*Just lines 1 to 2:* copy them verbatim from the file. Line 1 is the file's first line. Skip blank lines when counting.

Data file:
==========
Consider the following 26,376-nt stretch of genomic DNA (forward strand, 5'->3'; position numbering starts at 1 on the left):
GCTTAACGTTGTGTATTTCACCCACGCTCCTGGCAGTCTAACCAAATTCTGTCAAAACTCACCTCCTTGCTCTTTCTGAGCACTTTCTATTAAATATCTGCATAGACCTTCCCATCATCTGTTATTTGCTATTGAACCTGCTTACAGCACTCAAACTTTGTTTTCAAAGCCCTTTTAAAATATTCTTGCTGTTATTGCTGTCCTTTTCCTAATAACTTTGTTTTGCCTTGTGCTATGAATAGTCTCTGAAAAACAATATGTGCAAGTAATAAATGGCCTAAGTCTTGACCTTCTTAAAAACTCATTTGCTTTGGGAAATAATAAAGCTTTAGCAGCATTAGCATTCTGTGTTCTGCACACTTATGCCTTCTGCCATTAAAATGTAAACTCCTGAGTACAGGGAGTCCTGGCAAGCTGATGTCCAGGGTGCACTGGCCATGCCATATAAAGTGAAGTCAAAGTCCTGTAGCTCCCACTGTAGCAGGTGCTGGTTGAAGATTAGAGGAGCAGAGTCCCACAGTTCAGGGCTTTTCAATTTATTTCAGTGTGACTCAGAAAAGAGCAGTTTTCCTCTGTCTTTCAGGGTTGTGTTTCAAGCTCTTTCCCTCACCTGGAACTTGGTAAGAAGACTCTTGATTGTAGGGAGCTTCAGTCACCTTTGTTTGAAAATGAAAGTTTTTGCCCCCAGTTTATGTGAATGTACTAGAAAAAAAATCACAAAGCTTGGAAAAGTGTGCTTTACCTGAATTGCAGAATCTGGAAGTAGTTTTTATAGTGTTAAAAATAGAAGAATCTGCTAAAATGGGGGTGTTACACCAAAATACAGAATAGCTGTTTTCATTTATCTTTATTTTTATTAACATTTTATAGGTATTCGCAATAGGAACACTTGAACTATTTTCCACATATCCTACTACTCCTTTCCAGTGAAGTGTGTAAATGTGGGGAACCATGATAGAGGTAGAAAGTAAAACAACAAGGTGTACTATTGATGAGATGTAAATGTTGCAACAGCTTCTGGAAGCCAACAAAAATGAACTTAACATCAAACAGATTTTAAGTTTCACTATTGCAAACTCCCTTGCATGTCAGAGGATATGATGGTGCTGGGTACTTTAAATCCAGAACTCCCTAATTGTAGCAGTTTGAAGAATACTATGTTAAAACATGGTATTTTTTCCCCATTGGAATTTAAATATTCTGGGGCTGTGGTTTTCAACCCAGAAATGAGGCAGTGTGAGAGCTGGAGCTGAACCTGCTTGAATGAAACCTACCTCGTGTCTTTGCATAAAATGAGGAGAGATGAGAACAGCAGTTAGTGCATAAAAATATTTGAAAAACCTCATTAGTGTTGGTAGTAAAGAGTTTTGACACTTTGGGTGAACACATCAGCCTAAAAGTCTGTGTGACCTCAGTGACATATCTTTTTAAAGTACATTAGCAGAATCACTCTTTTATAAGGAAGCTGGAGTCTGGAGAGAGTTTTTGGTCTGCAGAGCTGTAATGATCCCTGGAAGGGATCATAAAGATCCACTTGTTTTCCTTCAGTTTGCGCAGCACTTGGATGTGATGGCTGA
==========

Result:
Consider the following 26,376-nt stretch of genomic DNA (forward strand, 5'->3'; position numbering starts at 1 on the left):
GCTTAACGTTGTGTATTTCACCCACGCTCCTGGCAGTCTAACCAAATTCTGTCAAAACTCACCTCCTTGCTCTTTCTGAGCACTTTCTATTAAATATCTGCATAGACCTTCCCATCATCTGTTATTTGCTATTGAACCTGCTTACAGCACTCAAACTTTGTTTTCAAAGCCCTTTTAAAATATTCTTGCTGTTATTGCTGTCCTTTTCCTAATAACTTTGTTTTGCCTTGTGCTATGAATAGTCTCTGAAAAACAATATGTGCAAGTAATAAATGGCCTAAGTCTTGACCTTCTTAAAAACTCATTTGCTTTGGGAAATAATAAAGCTTTAGCAGCATTAGCATTCTGTGTTCTGCACACTTATGCCTTCTGCCATTAAAATGTAAACTCCTGAGTACAGGGAGTCCTGGCAAGCTGATGTCCAGGGTGCACTGGCCATGCCATATAAAGTGAAGTCAAAGTCCTGTAGCTCCCACTGTAGCAGGTGCTGGTTGAAGATTAGAGGAGCAGAGTCCCACAGTTCAGGGCTTTTCAATTTATTTCAGTGTGACTCAGAAAAGAGCAGTTTTCCTCTGTCTTTCAGGGTTGTGTTTCAAGCTCTTTCCCTCACCTGGAACTTGGTAAGAAGACTCTTGATTGTAGGGAGCTTCAGTCACCTTTGTTTGAAAATGAAAGTTTTTGCCCCCAGTTTATGTGAATGTACTAGAAAAAAAATCACAAAGCTTGGAAAAGTGTGCTTTACCTGAATTGCAGAATCTGGAAGTAGTTTTTATAGTGTTAAAAATAGAAGAATCTGCTAAAATGGGGGTGTTACACCAAAATACAGAATAGCTGTTTTCATTTATCTTTATTTTTATTAACATTTTATAGGTATTCGCAATAGGAACACTTGAACTATTTTCCACATATCCTACTACTCCTTTCCAGTGAAGTGTGTAAATGTGGGGAACCATGATAGAGGTAGAAAGTAAAACAACAAGGTGTACTATTGATGAGATGTAAATGTTGCAACAGCTTCTGGAAGCCAACAAAAATGAACTTAACATCAAACAGATTTTAAGTTTCACTATTGCAAACTCCCTTGCATGTCAGAGGATATGATGGTGCTGGGTACTTTAAATCCAGAACTCCCTAATTGTAGCAGTTTGAAGAATACTATGTTAAAACATGGTATTTTTTCCCCATTGGAATTTAAATATTCTGGGGCTGTGGTTTTCAACCCAGAAATGAGGCAGTGTGAGAGCTGGAGCTGAACCTGCTTGAATGAAACCTACCTCGTGTCTTTGCATAAAATGAGGAGAGATGAGAACAGCAGTTAGTGCATAAAAATATTTGAAAAACCTCATTAGTGTTGGTAGTAAAGAGTTTTGACACTTTGGGTGAACACATCAGCCTAAAAGTCTGTGTGACCTCAGTGACATATCTTTTTAAAGTACATTAGCAGAATCACTCTTTTATAAGGAAGCTGGAGTCTGGAGAGAGTTTTTGGTCTGCAGAGCTGTAATGATCCCTGGAAGGGATCATAAAGATCCACTTGTTTTCCTTCAGTTTGCGCAGCACTTGGATGTGATGGCTGA